This chapter aims to explain the functional impact of the proteasome activator (PA)28γ protein in cellular survival. The mechanistic complexity of this proteasome activator, encoded by the PSME3 gene and overexpressed in tumors in correlation with the degree of severity, is attracting growing attention. Taking anti-apoptotic properties of PA28γ into account, a simple view might explain therapy resistance of tumors by the presence of high concentrations of this proteasome regulator. A more sophisticated approach would consider functional parameters such as subcellular distribution, competition with other proteasome regulators, and factors affecting heptamer assembly, proteasome binding, and activation. Recently, PA28γ has been attributed as a proteasomal recognin, particularly for intrinsically unstructured proteins (IUPs), targeted by ubiquitin-independent proteasomal protein (UIPP) degradation. Other reports demonstrated inhibitory or stimulatory effects of PA28γ on turnover of substrates of the ubiquitin- and ATP-dependent proteasome system (UPS). Since the understanding of functional implications of PA28γ on diverse signaling processes has grown exponentially and the orchestration of proteolytic systems within apoptosis is fairly complex, this article summarizes the recent developments in PA28γ biology with emphasis on cell survival signaling pathways such as DNA repair and apoptosis.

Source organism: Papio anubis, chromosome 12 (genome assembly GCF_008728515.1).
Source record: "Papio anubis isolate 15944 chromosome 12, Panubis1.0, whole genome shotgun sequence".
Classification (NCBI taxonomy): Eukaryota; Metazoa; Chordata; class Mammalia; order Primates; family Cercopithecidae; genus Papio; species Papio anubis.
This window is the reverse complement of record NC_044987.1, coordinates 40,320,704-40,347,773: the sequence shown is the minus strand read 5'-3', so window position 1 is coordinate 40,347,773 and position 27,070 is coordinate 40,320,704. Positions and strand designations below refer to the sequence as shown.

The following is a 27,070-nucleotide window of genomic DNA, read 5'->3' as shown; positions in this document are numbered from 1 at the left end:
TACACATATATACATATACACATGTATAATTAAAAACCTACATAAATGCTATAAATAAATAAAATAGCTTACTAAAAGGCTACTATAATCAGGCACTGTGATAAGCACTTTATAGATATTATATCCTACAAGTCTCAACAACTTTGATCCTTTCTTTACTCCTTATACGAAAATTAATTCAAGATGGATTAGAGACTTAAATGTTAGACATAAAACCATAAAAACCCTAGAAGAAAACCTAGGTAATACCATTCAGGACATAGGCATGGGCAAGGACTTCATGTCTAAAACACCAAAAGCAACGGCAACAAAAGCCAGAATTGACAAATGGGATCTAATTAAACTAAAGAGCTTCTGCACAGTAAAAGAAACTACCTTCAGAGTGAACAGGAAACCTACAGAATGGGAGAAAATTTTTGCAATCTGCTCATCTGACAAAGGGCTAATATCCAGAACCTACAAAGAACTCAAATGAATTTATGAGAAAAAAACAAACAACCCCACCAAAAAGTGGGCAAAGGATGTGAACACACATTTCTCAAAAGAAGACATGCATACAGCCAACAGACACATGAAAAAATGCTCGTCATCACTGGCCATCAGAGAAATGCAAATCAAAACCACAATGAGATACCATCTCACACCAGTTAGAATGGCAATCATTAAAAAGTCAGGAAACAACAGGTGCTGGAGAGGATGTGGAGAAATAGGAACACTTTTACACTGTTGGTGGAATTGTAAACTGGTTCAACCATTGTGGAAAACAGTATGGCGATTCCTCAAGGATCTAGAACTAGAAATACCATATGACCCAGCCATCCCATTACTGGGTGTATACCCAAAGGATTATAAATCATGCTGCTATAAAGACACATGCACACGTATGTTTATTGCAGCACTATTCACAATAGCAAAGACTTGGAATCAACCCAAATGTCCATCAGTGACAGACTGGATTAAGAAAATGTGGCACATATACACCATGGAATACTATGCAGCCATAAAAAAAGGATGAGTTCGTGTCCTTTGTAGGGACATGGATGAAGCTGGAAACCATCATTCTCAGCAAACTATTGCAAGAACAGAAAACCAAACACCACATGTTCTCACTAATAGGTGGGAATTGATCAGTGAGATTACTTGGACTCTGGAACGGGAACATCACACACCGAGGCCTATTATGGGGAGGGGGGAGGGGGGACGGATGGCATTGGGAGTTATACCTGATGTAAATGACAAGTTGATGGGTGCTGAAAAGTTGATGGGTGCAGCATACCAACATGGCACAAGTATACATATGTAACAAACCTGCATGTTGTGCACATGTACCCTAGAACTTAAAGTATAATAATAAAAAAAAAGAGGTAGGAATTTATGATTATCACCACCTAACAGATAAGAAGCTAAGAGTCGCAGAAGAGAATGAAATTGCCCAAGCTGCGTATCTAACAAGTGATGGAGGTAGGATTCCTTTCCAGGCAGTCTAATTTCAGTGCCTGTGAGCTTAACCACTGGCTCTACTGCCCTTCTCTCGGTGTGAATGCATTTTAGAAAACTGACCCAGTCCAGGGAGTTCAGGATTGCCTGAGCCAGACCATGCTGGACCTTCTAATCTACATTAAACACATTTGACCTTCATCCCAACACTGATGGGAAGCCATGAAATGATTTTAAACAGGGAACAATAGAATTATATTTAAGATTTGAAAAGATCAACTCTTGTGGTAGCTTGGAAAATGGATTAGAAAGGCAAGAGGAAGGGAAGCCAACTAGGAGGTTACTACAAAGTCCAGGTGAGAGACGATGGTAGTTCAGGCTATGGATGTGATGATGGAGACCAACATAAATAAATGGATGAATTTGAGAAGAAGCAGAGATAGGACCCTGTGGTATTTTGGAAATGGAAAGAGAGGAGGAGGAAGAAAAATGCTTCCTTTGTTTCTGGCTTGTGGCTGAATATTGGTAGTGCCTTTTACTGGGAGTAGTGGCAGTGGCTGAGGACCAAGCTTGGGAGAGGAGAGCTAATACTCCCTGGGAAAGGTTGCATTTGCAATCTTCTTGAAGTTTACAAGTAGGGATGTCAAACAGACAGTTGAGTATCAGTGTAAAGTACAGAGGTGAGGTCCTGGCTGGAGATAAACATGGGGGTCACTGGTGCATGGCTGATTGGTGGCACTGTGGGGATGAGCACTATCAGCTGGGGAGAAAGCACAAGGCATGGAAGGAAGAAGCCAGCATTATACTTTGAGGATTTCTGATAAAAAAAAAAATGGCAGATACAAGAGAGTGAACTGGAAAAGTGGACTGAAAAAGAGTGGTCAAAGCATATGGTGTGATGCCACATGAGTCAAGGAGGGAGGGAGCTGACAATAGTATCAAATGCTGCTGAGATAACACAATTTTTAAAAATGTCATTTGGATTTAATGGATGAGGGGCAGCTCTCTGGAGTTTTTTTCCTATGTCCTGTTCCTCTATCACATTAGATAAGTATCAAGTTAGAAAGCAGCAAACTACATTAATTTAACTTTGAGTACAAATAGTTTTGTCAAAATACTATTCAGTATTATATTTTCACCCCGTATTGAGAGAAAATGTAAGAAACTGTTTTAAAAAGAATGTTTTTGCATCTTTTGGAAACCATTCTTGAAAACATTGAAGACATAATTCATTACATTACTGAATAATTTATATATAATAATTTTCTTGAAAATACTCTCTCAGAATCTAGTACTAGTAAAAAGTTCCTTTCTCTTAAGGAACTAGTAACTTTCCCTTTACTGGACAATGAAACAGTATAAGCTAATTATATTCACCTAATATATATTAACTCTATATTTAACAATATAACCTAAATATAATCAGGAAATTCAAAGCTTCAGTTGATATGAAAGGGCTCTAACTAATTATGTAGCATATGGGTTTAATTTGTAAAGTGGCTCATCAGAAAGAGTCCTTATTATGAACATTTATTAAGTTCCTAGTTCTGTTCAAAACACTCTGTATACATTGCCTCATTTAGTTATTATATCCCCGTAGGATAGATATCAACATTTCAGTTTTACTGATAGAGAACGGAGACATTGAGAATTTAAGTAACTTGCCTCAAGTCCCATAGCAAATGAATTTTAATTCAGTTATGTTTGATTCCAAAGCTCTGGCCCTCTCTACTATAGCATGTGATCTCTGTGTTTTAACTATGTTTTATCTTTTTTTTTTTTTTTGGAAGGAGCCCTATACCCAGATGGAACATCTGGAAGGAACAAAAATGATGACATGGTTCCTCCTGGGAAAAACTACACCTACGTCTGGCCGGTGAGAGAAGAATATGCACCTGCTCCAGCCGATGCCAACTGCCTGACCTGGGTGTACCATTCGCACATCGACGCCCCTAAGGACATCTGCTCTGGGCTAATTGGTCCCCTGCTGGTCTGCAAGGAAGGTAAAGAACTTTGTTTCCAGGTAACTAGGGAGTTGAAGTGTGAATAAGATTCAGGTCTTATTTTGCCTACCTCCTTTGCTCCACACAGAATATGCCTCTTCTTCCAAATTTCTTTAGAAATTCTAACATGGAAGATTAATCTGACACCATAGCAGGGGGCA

Part of the book: Current Understanding of Apoptosis